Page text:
The most significant change is that the law now provides specific guidance on the interpretation of the term “public order or security.” The amended law introduces a catalogue of industry sectors where the acquisition by foreign investors is potentially considered a threat to public security. These specifically mentioned industries are subject to mandatory notifications of the Ministry. Going forward, higher scrutiny will be on so-called “critical infrastructure.” This term encompasses organizations and facilities that have such a vital function to the nation’s society and economy that their failure or degradation could cause dramatic consequences to public order and safety. Critical infrastructure relates to the energy, information technology and telecommunication, transport and traffic, health, water supply, nutrition, finance and insurance sectors. The amended law also, inter alia, specifically lists the following sectors: companies that produce telecommunication interception measures, companies providing cloud computing services as well as companies for products of telematics infrastructure in the health sector.
Under the old regime, notification of an acquisition was voluntary with regard to all cross-sector reviews. Under the new regime, notification is mandatory for all acquisitions by non-EU/EFTA purchasers that belong to the sectors specifically referenced in the newly implemented list. Non-listed sectors continue not to fall under a mandatory notification requirement.
Sector-specific review: In addition, the Ministry can initiate investigations of any acquisition of at least 25 percent of the voting rights in a German company by any investor located outside of Germany if the target produces or develops highly sensitive products such as war weapons, engines and gears for the drive of battle tanks and security relevant IT products. Companies operating in these sectors are subject to a mandatory approval of the acquisition. Now the Ministry even extended the sector-specific list by further goods in the defense, sensor and crypto technology sector. The amended law has also extended the deadline for the Ministry to initiate a sector-specific review procedure from one to three months upon notification of the acquisition. Going forward, the Ministry has three months (again an increase on the period of one month previously allocated) upon receipt of all (requested) relevant documents to prohibit or restrict the acquisition.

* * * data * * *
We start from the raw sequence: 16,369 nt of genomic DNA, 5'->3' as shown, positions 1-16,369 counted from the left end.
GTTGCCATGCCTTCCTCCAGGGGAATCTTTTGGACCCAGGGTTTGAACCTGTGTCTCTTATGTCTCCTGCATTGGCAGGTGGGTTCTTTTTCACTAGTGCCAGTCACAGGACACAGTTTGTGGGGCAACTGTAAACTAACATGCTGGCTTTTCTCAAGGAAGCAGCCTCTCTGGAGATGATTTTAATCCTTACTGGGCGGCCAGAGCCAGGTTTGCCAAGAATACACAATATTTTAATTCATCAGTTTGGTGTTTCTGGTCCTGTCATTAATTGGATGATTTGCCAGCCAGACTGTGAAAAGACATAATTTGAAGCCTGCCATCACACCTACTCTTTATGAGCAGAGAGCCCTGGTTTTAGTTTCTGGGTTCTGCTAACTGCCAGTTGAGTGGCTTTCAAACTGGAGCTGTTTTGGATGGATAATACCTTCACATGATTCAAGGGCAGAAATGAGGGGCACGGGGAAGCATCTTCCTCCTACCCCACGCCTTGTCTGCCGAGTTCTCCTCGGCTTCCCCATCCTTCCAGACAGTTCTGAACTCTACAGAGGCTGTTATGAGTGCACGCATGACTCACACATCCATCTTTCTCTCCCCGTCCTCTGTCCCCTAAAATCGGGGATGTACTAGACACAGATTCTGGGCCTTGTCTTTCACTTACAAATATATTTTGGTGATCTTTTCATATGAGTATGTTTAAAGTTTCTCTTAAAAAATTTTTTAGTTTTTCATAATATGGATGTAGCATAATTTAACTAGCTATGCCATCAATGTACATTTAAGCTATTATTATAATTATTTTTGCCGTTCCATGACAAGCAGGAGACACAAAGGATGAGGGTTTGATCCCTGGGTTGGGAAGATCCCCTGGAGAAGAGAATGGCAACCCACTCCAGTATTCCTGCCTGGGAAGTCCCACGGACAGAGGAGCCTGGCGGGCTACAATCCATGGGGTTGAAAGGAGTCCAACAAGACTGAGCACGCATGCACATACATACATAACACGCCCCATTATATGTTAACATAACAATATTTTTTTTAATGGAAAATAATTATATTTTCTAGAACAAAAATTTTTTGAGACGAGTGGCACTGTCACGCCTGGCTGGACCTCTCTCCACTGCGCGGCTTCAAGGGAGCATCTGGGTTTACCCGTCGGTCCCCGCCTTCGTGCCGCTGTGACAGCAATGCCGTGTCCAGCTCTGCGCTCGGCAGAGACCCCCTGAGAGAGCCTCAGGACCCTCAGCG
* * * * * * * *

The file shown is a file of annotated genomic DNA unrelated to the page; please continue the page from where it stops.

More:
Looking Into the Future
The amended Ordinance gives the Ministry greater control over acquisitions of domestic assets by foreign investors. However, for foreign investors the new rules will increase uncertainty and the regulatory burdens involved in the M&A process. This development aligns Germany more closely to the regime in the United States. Securing a clearance certificate will be even more important under the new regime since it will provide legal certainty to the acquirer. Finally, it will be interesting to see how the EU will react to this development. Commission President Jean-Claude Juncker emphasized in his State of the Union Address 2017 that Europe must defend its strategic interests. He announced that the Commission will be introducing a new EU framework for screening foreign investment that raises security or public order concerns for the EU or its Member States. The vetting of foreign direct investment has been subject to debate across Europe in recent years. Germany, an influential Member State, has just tightened its policy on foreign investments. Will the European Union follow?